The Swim – 35:36
The swim was a rolling start where you placed yourself where you figured your time would be – there were number markers starting from <30 minutes. I estimated between 30 and 35 minutes and placed myself accordingly. My age group (35-39) was first off after the Pro’s, so we got a good spot to watch both Male and Female Pro’s set off. With that, we made our way on to the pontoon and waited an anxious 10 minutes.
As it turned out, despite my position I was somehow quite near the front, not a lot I can do about it now! The hooter went off and we made our way in to the water; straight away I felt what seemed like a wash of people coming past me. My lack of race start experience and slight nervousness in the water maybe to blame? Either way, I didn’t set off very quickly and felt like I was going backwards, I desperately sought some feet to draft off but had no luck.
The course was one single point to point and at the first buoy, turning left, there was a long drag to the next turn. This was a lonely time as I saw no-one, I caught one guy, but he disappeared again. I stuck to my rhythm and tried to focus on being efficient. At the next turn I had caught a few people up but when I turned I seemed to be alone again. I checked my sighting and noticed that whilst I was heading straight for the next buoy, everyone else seemed to be over to my right. I had already planned to push at this stage so did and I passed quite a few people. The final buoy was a right turn and in to the finish.
I glanced at my watch as I got out and was a little disappointed to have gone over 35 minutes but the distance also read long. Whilst contemplating this my left calf subtly mentioned that it had a small issue with cramp. The veins in my neck in the photo below give some idea as to my thoughts on this. After refusing medical assistance(!?) I stretched it out and went on my way for the rather lengthy trip to T1. It later turned out, I was 67th out of the water, so not too bad.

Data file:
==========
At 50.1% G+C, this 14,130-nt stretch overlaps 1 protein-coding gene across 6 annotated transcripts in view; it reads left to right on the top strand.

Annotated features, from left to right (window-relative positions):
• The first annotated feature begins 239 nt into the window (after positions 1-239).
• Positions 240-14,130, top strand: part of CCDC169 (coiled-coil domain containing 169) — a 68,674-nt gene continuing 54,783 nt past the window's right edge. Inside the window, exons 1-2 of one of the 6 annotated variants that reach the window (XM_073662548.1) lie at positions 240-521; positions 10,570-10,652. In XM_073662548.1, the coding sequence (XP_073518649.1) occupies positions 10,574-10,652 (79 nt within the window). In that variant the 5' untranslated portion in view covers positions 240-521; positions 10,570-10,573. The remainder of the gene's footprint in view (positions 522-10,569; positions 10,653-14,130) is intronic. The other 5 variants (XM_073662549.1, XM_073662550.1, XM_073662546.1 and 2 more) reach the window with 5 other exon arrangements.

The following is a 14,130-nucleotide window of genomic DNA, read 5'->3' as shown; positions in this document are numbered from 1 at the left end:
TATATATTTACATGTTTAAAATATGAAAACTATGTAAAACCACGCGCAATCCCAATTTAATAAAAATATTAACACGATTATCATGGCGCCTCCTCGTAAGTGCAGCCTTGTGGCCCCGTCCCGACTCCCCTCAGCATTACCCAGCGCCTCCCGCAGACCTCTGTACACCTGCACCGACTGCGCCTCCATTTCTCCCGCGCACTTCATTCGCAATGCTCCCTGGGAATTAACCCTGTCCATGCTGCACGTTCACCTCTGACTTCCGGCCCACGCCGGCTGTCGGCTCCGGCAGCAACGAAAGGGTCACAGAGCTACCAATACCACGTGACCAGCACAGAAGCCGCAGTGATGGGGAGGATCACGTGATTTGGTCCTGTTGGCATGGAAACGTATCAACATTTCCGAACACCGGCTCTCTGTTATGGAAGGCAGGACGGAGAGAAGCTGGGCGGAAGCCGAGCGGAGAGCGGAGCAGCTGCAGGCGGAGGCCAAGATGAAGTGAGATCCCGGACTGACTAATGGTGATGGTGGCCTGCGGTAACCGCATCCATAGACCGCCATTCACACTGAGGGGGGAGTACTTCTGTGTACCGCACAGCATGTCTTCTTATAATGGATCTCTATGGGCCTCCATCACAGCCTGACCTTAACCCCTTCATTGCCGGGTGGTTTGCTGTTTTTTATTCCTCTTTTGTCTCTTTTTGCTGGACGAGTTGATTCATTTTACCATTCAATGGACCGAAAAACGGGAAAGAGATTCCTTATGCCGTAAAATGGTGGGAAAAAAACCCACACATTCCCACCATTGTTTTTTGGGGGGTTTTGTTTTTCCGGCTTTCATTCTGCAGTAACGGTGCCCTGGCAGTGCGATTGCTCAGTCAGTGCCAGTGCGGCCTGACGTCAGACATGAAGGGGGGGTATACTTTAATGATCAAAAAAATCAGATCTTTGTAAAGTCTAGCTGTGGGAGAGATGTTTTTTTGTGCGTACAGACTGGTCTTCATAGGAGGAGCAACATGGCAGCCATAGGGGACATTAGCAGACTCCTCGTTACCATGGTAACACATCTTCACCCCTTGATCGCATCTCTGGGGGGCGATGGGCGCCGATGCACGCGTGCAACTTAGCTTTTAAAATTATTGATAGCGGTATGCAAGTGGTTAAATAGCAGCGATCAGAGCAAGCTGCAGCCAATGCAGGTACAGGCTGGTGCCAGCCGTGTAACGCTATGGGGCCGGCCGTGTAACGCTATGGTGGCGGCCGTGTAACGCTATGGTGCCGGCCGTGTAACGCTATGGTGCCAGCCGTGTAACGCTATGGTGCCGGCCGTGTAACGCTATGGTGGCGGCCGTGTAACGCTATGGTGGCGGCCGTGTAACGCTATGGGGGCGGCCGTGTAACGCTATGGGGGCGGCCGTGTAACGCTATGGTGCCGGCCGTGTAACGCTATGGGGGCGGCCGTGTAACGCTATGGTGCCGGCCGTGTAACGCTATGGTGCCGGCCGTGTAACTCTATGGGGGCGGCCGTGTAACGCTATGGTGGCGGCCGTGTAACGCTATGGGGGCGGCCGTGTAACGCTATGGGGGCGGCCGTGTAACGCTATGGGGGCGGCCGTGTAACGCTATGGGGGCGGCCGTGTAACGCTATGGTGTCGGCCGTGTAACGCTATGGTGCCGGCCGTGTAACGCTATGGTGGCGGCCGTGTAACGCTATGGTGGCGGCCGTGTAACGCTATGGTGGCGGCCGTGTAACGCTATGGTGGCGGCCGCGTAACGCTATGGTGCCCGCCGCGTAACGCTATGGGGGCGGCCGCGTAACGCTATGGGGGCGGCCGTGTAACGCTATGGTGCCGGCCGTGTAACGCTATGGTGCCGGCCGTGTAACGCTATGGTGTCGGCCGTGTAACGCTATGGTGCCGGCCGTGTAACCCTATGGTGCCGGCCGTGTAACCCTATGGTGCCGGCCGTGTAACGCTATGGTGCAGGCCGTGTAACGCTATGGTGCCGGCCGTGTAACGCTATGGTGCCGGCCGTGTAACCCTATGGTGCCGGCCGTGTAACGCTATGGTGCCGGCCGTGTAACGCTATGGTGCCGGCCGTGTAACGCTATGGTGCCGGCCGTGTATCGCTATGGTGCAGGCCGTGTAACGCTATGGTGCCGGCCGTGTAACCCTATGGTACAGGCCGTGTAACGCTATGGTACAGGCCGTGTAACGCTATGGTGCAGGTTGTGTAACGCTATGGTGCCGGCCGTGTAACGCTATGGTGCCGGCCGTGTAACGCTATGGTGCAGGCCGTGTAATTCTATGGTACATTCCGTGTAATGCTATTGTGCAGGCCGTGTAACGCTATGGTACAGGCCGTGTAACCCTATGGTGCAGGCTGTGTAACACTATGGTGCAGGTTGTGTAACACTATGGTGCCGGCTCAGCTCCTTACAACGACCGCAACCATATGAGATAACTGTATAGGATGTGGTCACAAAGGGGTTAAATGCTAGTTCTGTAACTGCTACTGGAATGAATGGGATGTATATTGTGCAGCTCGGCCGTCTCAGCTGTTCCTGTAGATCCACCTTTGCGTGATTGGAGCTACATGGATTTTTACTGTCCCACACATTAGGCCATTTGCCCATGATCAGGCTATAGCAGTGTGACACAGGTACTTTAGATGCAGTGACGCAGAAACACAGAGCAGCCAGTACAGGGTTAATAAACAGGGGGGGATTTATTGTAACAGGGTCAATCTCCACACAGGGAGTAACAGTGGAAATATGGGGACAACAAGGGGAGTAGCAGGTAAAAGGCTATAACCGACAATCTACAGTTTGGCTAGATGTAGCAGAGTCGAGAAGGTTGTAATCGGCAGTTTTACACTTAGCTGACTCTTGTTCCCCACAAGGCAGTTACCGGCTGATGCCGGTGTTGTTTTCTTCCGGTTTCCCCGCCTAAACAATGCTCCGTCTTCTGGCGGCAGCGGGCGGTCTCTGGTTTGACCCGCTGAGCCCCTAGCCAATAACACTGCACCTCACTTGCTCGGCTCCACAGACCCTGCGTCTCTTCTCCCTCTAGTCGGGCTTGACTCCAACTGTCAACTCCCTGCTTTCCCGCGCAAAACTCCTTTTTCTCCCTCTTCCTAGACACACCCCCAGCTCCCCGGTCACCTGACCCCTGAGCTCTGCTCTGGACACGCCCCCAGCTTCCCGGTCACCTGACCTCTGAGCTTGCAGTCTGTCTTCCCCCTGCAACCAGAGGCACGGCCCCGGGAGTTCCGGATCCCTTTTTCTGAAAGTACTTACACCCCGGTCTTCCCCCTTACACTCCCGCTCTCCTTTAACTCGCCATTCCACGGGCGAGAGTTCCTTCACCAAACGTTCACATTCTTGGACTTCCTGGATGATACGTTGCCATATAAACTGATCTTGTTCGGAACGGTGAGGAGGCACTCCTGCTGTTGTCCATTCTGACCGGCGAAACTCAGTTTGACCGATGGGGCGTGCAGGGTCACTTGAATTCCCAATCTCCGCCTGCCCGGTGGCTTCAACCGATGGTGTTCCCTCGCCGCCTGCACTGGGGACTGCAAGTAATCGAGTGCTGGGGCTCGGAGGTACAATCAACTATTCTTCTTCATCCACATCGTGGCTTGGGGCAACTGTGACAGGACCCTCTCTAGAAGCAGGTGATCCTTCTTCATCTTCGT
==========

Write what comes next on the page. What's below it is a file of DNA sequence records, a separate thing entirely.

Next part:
The Bike – 2:35:14
The journey from swim exit to bike mount was a little over 400m and thus my T1 time was a little tardy at 5:50. I was very impressed with the volunteers in the tent though, helpful without being in the way. I got my socks, shoes and helmet on fairly quickly, dumped my bag and ran to my bike. I spotted Hayley yelling at me at the bike mount, I think it was encouragement too!
The first part of the bike course was pretty horrid. In the race briefing they had told us that there was no overtaking and no aero bars due to a poor surface and speed bumps! As you can see below, they weren’t wrong!
I had driven the bike course the previous week so knew that the first 10 miles were fairly technical; narrow lanes, loose gravel and some short, sharp hills. I set off at what I thought was a fairly steady pace and kept an eye on cadence and heart rate, noting that I needed to bring the latter down to the mid 160’s as per my plan.
About half way my lack of experience came back to bite me. Despite thinking I had gone off steady I seemingly hadn’t. (I would later learn I set a new 40k Bike PB of 1:09 – whoops!) My legs started to feel very tired on the hills so whilst my heart rate was good, I felt like I had little to give. I was drinking and taking gels to my pre-prescribed plan but felt a bit flat. I was having some good to and fro moments with a few folks too, until the faster cyclists from the next wave went past like I was on a BMX!
To keep the excitement high it was about this time that the ‘light shower’ that someone had mentioned hit. It seemed a little more like a monsoon though and I found myself struggling to see out of my visor, it also hurt when it hit me! There not being a lot I could do, I soldiered on, wondering at times why on earth I was doing this and remembering the opening lines of the post as I did.